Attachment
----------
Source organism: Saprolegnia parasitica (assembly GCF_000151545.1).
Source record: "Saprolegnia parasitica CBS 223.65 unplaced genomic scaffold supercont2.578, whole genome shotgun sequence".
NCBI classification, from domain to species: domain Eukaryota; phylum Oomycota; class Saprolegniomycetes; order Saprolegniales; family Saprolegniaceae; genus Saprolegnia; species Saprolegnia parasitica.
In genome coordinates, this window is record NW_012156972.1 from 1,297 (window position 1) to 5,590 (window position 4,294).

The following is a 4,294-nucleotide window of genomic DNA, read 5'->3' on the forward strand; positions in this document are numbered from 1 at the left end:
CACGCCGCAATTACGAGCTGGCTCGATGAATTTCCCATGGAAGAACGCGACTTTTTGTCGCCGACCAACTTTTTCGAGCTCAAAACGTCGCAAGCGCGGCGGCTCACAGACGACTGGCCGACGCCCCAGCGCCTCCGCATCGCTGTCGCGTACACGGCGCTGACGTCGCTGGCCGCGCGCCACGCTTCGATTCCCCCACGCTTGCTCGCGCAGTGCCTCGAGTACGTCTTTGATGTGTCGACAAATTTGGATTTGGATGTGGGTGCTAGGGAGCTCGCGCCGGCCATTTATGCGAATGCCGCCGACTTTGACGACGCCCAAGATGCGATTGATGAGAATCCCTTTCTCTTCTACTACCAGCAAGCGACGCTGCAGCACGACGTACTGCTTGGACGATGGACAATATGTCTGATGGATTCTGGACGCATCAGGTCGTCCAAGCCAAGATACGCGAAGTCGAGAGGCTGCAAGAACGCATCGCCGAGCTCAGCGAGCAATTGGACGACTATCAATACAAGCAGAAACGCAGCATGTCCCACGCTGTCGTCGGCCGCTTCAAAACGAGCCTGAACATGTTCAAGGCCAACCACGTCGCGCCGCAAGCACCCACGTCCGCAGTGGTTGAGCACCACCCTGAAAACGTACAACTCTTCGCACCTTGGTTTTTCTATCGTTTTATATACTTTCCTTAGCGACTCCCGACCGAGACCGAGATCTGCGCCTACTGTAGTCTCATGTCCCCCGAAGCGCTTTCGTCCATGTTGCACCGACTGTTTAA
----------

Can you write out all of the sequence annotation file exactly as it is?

Source organism: Saprolegnia parasitica (assembly GCF_000151545.1).
Source record: "Saprolegnia parasitica CBS 223.65 unplaced genomic scaffold supercont2.578, whole genome shotgun sequence".
NCBI classification, from domain to species: domain Eukaryota; phylum Oomycota; class Saprolegniomycetes; order Saprolegniales; family Saprolegniaceae; genus Saprolegnia; species Saprolegnia parasitica.
In genome coordinates, this window is record NW_012156972.1 from 1,297 (window position 1) to 5,590 (window position 4,294).

The following is a 4,294-nucleotide window of genomic DNA, read 5'->3' on the forward strand; positions in this document are numbered from 1 at the left end:
CACGCCGCAATTACGAGCTGGCTCGATGAATTTCCCATGGAAGAACGCGACTTTTTGTCGCCGACCAACTTTTTCGAGCTCAAAACGTCGCAAGCGCGGCGGCTCACAGACGACTGGCCGACGCCCCAGCGCCTCCGCATCGCTGTCGCGTACACGGCGCTGACGTCGCTGGCCGCGCGCCACGCTTCGATTCCCCCACGCTTGCTCGCGCAGTGCCTCGAGTACGTCTTTGATGTGTCGACAAATTTGGATTTGGATGTGGGTGCTAGGGAGCTCGCGCCGGCCATTTATGCGAATGCCGCCGACTTTGACGACGCCCAAGATGCGATTGATGAGAATCCCTTTCTCTTCTACTACCAGCAAGCGACGCTGCAGCACGACGTACTGCTTGGACGATGGACAATATGTCTGATGGATTCTGGACGCATCAGGTCGTCCAAGCCAAGATACGCGAAGTCGAGAGGCTGCAAGAACGCATCGCCGAGCTCAGCGAGCAATTGGACGACTATCAATACAAGCAGAAACGCAGCATGTCCCACGCTGTCGTCGGCCGCTTCAAAACGAGCCTGAACATGTTCAAGGCCAACCACGTCGCGCCGCAAGCACCCACGTCCGCAGTGGTTGAGCACCACCCTGAAAACGTACAACTCTTCGCACCTTGGTTTTTCTATCGTTTTATATACTTTCCTTAGCGACTCCCGACCGAGACCGAGATCTGCGCCTACTGTAGTCTCATGTCCCCCGAAGCGCTTTCGTCCATGTTGCACCGACTGTTTAA